Reader Ethan Hahn points to a decision from the Ohio Court of Appeals that deals with whether "clear title" means "free and clear" title. A longish but readable (because vervy) excerpt:

III. The Normans Strike Again

Monfort contends, "Although a `clear title' is one that is not subject to any restrictions, the case at bar involved a `free and clear' title, which is the same as a marketable title." So, according to Monfort, a free and clear title is worse than a clear title. Say what?

Would that Harold had not lost the Battle of Hastings.

Free and clear mean the same thing. Using both is an unnecessary lawyerism. Free is English; clear is from the French clere. After the Norman Conquest, English courts were held in French. The Normans were originally Vikings, but after they conquered the region of Normandy, they became French; then they took over England. But most people in England, surprisingly enough, still spoke English. So lawyers started using two words for one and forgot to stop for the last nine hundred years.

So free and clear do not mean separate things; they mean, and were always meant to mean, exactly the same thing. Just as null and void and due and payable mean the same thing. All of these couplets are redundant and irritating lawyerisms. And they invite just what has happened here—an assertion that they somehow have different meanings.

The Norman Conquest was in 1066. We can safely eliminate the couplets now. . . . IV. The Normans Conquer Lorain County

Monfort cites Zilka v. Central South Limited, a Ninth Appellate District case that distinguished a clear title from a free and clear title in much the same way that Monfort now argues. "In short, while `clear title' cannot have any encumbrance or restriction whatsoever, `free and clear' title is a marketable title * * *." We are, thankfully, unable to find any case that has cited this aberration — the Norman invasion has not progressed any farther south in Ohio.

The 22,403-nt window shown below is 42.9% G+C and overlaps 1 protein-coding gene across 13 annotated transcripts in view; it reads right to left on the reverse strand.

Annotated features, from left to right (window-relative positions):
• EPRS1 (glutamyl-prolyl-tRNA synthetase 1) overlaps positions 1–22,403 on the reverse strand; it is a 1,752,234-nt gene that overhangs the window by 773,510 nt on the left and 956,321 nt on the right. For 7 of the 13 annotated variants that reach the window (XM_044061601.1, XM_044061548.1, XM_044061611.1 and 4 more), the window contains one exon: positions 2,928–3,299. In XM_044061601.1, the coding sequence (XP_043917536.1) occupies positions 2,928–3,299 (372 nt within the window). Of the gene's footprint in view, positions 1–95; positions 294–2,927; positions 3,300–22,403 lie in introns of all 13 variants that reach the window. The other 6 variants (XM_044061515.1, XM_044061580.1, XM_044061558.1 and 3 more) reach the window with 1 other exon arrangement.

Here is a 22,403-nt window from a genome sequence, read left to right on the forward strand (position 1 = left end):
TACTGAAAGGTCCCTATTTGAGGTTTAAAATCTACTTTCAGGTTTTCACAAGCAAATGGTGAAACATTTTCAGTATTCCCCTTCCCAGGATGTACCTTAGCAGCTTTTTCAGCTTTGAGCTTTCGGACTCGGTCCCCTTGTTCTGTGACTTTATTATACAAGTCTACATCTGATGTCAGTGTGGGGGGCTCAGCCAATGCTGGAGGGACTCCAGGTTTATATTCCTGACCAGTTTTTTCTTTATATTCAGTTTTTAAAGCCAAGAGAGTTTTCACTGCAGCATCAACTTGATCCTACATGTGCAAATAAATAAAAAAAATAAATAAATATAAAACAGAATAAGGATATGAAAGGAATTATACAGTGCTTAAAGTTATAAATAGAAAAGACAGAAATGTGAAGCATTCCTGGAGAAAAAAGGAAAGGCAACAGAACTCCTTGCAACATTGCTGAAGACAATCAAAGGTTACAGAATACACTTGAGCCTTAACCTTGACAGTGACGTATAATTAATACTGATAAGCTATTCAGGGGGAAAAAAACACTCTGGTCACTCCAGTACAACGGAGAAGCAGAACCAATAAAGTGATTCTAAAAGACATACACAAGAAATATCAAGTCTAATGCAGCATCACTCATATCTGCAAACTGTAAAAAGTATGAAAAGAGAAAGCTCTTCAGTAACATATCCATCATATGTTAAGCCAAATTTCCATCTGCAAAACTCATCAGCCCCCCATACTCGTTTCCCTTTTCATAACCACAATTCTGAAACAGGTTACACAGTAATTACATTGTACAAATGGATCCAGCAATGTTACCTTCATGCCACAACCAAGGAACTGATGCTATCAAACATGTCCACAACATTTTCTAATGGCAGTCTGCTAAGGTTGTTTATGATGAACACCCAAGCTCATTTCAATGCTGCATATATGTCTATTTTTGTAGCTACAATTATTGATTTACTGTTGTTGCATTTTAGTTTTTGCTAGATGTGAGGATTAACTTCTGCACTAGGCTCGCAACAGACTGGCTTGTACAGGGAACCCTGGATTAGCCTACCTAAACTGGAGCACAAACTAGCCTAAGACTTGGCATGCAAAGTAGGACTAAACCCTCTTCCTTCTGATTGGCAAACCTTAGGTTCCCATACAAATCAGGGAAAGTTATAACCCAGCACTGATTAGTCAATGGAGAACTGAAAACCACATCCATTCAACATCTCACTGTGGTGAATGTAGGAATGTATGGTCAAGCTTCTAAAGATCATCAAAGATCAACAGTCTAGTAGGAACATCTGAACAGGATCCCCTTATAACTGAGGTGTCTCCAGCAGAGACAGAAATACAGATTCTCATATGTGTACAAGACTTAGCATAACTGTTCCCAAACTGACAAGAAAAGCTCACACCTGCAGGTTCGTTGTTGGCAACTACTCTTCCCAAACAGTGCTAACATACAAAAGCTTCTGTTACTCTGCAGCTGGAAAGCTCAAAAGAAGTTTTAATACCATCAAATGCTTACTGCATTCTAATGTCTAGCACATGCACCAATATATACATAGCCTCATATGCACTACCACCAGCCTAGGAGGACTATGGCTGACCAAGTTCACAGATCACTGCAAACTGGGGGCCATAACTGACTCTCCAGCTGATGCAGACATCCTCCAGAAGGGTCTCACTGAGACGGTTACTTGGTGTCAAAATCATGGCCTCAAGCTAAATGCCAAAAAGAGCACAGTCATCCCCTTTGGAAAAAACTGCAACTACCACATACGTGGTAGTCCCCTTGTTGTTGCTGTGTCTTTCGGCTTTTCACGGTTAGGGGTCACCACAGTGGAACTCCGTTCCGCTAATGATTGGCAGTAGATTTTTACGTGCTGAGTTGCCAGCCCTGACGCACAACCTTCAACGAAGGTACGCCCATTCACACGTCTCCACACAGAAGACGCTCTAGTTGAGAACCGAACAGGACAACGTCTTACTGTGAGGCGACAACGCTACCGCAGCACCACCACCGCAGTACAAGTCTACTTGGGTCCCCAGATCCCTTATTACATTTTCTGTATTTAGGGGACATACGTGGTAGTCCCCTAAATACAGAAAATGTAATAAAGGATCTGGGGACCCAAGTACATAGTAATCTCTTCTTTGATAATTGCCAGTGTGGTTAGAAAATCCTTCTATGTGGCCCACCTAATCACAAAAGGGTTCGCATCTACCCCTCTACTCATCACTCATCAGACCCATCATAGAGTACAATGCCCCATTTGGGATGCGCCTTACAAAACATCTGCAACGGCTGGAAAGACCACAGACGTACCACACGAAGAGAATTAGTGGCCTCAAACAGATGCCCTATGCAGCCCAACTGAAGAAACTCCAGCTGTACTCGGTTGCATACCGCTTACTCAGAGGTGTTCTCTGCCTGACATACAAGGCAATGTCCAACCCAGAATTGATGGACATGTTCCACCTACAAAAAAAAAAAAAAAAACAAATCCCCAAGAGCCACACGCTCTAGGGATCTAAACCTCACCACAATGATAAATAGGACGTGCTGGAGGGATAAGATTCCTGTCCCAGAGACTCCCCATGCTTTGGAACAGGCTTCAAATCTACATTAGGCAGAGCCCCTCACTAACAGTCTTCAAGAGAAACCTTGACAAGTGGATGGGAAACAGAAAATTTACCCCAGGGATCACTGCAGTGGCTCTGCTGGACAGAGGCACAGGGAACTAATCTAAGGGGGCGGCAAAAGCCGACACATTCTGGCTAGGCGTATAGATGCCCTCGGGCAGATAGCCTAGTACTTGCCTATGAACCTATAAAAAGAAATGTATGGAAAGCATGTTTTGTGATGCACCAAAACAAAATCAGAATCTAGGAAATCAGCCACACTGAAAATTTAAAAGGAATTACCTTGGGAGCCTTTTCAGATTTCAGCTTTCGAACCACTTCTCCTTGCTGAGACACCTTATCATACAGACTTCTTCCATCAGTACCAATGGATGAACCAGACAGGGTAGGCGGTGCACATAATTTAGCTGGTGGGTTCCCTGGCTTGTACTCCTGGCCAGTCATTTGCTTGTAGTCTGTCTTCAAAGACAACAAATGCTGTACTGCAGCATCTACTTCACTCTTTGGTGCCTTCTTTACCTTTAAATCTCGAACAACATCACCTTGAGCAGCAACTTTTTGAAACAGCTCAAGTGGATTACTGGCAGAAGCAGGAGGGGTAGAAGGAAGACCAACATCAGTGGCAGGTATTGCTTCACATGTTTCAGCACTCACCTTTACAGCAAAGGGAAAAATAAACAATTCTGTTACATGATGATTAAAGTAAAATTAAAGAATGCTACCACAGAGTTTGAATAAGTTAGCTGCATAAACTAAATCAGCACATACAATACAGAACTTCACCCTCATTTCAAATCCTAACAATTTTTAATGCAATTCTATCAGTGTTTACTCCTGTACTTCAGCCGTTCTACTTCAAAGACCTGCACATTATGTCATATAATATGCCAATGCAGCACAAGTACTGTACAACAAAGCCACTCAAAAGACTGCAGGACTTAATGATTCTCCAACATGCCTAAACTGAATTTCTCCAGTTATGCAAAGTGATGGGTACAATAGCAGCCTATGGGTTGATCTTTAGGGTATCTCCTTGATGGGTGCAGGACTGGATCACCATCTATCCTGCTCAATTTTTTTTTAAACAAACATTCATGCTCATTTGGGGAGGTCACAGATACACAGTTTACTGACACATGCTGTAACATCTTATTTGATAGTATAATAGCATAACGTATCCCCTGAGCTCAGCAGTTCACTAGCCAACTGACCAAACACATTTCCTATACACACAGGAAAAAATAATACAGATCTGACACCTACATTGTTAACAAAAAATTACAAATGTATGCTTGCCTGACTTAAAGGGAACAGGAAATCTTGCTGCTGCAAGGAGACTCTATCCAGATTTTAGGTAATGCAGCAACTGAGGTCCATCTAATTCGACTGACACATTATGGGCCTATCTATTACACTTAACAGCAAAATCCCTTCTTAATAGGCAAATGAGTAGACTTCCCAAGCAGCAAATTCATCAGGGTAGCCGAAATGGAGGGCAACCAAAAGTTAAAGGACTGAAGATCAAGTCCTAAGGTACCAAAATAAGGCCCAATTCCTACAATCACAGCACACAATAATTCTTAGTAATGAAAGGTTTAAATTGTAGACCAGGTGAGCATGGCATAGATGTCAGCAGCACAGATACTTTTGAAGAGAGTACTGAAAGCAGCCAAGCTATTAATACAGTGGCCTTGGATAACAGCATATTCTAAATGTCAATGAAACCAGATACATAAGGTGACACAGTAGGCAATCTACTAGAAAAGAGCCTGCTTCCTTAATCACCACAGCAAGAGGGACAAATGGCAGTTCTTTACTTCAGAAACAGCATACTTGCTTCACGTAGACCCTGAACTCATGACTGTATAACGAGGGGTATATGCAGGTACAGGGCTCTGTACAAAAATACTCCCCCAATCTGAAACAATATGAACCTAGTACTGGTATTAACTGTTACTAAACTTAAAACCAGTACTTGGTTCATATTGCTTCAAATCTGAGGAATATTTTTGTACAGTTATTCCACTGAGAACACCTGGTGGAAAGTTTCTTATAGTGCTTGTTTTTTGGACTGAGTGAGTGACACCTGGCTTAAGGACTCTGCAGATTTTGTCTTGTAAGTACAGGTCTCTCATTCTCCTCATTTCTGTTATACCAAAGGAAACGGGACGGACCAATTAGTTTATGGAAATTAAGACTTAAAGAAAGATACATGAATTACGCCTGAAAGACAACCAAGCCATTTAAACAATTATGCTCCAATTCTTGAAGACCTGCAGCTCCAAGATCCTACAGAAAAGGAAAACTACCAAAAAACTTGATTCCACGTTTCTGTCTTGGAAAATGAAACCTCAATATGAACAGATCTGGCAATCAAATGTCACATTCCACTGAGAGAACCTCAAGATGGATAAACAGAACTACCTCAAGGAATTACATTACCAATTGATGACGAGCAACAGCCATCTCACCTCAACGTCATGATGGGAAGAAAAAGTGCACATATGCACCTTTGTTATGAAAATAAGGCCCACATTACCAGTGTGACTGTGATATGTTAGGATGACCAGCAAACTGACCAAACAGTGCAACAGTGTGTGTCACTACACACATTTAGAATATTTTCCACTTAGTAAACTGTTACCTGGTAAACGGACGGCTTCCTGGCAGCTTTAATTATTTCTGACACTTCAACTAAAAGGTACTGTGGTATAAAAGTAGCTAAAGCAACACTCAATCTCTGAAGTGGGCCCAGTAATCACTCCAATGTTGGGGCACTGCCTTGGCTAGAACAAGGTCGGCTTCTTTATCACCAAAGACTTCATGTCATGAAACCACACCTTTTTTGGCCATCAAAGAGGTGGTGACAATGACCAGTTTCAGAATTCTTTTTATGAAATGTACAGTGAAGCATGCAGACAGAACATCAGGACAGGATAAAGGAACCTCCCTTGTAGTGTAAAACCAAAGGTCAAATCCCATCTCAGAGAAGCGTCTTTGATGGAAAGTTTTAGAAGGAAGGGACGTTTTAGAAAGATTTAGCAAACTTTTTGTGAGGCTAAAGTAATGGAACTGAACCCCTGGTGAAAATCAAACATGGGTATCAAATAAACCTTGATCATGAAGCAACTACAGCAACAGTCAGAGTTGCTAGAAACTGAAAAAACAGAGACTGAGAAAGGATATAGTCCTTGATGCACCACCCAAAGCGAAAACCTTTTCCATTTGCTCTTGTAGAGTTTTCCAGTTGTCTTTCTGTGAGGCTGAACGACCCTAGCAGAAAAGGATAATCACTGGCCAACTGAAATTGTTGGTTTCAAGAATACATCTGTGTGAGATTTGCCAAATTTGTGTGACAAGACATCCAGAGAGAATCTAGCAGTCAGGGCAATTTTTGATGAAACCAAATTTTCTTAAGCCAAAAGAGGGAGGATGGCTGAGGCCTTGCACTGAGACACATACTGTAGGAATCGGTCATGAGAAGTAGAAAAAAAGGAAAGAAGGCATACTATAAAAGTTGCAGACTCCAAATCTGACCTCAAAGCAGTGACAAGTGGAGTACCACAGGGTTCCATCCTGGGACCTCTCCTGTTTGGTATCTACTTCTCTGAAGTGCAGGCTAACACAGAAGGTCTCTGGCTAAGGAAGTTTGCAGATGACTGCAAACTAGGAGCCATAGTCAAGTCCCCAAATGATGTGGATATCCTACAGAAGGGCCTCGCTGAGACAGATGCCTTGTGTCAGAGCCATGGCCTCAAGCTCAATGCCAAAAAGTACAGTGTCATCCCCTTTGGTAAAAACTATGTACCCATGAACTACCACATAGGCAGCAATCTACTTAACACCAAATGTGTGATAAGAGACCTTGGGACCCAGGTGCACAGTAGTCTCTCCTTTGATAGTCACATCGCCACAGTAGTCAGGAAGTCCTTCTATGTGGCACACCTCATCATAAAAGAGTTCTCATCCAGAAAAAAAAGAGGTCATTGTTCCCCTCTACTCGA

We may consider Zilka and give it the weight that we consider appropriate. And we consider it inappropriate to give Zilka any weight at all.

The Normans and Zilka have also corrupted an Ohio real-estate treatise — namely, Baldwin's Ohio Real Estate Law. In the section defining "marketable title," the treatise states, "Title that is `free and clear' is not the same as `clear title.' Rather, `free and clear title' means title that is unencumbered by any liens and is marketable." It then cites Zilka.

Before Zilka, we are sure that Baldwin's made no such claim. Another venerable Ohio treatise (published before Zilka) states it properly: "[`Clear title'] usually refers not to the title itself but to the absence of liens or encumbrances against the real estate. The term typically appears in the following context: The seller agrees to convey to the purchaser marketable title, `free and clear' of liens and encumbrances." So the sample used to define "clear title" used the term "free and clear" title. But Monfort argues that they are two different things. Is it any wonder that lawyers get a bad rap?

Nine hundred years later, courts in Ohio are still dealing with the consequences of the Norman invasion. We can only hope that some day logic will prevail over silly tradition. . . .